Frightened, I tried to cook the book by marking blasé passages and realized that opiated sex dreams pervaded every section. It was my turn. I made the scripted introduction: Daniel: Genre: post-apocalyptic-junky-porno. Then read. And realized I wasn’t wearing pants.
The morning I arrived home to discover my car had been stolen, I was left less with feelings of bamboozlement, and more of simple, total desertion. My dander, you could say, was slow to rise. The first thought is that it’s one’s own fault, a problem of parking, or memory, or vision. As if a ’92 Accord (yes that dented and dirty one, with the cracked windshield and florid mold) might still be parked out front, its purplish-gray paint job defiant of license and insurance form descriptors and solid usually in contrast to the baby blue plaster of the Waldorf apartment complex now rendered undetectable, lost to register in my brain.
Skimmed. Shafted. Phrases I don’t know the meanings for come to mind: cook the books. The car had been in my possession since back when my fake I.D. was “a good one,” before I left the Midwest. It had belonged to my aunt, one married in, the tallest woman any of us had ever met, who could argue about politics and real estate, and who died of cancer (the rest of us preferring anxiety and heart attack). An adoptive mother, she was also the only one who could choose anything. The rest of us will rend garments rather than select a pair of socks, and have children only through accident.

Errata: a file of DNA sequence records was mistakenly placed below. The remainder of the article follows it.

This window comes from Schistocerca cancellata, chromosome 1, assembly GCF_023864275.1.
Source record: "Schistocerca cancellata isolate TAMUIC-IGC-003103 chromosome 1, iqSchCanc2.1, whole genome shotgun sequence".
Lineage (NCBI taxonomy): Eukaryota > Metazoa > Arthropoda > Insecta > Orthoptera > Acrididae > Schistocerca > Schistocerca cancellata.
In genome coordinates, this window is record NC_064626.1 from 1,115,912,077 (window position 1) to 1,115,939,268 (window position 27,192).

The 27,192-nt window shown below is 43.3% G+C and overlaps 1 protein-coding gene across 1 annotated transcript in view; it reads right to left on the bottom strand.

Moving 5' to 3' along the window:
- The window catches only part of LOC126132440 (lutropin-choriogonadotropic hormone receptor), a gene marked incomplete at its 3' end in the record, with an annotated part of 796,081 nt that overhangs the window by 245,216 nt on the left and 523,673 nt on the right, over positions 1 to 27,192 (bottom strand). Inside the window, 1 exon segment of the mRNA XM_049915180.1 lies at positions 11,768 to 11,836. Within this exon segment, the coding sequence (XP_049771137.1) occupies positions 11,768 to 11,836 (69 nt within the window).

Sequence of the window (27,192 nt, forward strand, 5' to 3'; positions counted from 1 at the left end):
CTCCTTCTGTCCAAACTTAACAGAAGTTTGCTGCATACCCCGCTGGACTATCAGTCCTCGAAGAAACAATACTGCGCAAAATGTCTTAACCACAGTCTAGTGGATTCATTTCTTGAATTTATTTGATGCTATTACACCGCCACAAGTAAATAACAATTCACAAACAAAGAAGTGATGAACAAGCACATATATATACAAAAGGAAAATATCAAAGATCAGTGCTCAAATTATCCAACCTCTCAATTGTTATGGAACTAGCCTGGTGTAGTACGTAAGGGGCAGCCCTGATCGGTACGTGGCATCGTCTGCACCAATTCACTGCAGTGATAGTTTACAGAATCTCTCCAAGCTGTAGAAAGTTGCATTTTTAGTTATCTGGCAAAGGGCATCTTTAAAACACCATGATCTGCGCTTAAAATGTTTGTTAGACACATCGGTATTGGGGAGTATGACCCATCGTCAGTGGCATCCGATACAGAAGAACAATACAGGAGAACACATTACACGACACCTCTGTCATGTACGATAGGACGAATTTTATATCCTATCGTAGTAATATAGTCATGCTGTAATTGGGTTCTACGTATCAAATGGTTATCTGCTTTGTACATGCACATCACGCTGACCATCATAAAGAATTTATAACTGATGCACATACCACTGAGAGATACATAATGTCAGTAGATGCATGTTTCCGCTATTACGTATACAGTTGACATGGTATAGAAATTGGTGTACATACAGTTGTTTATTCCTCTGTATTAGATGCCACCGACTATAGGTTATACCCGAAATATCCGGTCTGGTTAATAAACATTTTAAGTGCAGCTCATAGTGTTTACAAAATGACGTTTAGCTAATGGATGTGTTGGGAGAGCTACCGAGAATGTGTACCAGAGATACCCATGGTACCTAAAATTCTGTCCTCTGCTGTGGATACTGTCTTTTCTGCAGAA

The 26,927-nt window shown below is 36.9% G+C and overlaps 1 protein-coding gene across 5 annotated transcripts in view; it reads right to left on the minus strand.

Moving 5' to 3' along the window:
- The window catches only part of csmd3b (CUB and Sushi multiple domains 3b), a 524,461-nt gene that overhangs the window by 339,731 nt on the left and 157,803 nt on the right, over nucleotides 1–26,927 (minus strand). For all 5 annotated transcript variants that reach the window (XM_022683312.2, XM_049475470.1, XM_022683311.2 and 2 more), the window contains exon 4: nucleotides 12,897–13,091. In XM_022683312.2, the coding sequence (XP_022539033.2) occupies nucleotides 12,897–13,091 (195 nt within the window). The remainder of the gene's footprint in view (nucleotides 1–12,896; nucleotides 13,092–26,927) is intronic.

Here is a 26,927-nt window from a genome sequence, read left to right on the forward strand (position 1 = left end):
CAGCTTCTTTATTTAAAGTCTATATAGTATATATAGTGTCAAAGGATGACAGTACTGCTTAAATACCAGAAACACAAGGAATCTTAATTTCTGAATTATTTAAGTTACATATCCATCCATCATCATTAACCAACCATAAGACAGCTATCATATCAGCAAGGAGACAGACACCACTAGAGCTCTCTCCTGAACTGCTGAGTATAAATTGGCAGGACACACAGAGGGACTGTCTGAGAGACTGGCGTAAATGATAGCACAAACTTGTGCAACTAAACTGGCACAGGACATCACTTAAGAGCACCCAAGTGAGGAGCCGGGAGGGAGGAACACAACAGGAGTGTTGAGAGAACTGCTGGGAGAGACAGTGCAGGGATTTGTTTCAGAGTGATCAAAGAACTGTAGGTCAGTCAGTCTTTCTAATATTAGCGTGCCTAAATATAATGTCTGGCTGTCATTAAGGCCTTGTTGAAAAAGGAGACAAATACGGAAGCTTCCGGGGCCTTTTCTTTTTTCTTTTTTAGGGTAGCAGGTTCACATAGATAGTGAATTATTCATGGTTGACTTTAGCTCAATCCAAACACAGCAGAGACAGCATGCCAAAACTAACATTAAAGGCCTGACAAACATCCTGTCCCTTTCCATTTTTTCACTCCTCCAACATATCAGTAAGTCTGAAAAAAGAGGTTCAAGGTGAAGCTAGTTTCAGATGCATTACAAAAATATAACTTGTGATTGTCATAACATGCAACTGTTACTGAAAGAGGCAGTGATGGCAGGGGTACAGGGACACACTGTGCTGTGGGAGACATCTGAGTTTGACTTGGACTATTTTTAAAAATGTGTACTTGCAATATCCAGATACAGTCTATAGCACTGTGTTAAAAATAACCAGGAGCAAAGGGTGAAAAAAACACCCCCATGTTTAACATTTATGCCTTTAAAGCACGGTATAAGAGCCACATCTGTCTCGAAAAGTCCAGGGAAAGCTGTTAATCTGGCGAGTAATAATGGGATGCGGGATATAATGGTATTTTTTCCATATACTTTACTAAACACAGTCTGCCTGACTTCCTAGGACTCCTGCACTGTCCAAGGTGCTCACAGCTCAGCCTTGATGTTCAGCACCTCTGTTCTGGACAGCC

Now, car shopping for the first time in my life, the effects of being so gifted at such a young age are what rise to the surface: doubly crippled, not only can I not decide but I can’t distinguish; I never learned to tell. Make, model, wheel, and cylinder. These things must be pointed out to me; still, I won’t remember a moment later. With any luck, it will have been forgotten too that I once walked here, here on this sidewalk.

Prompt 2
And the thing I most fear may come to pass, that

and words:

tablecloth and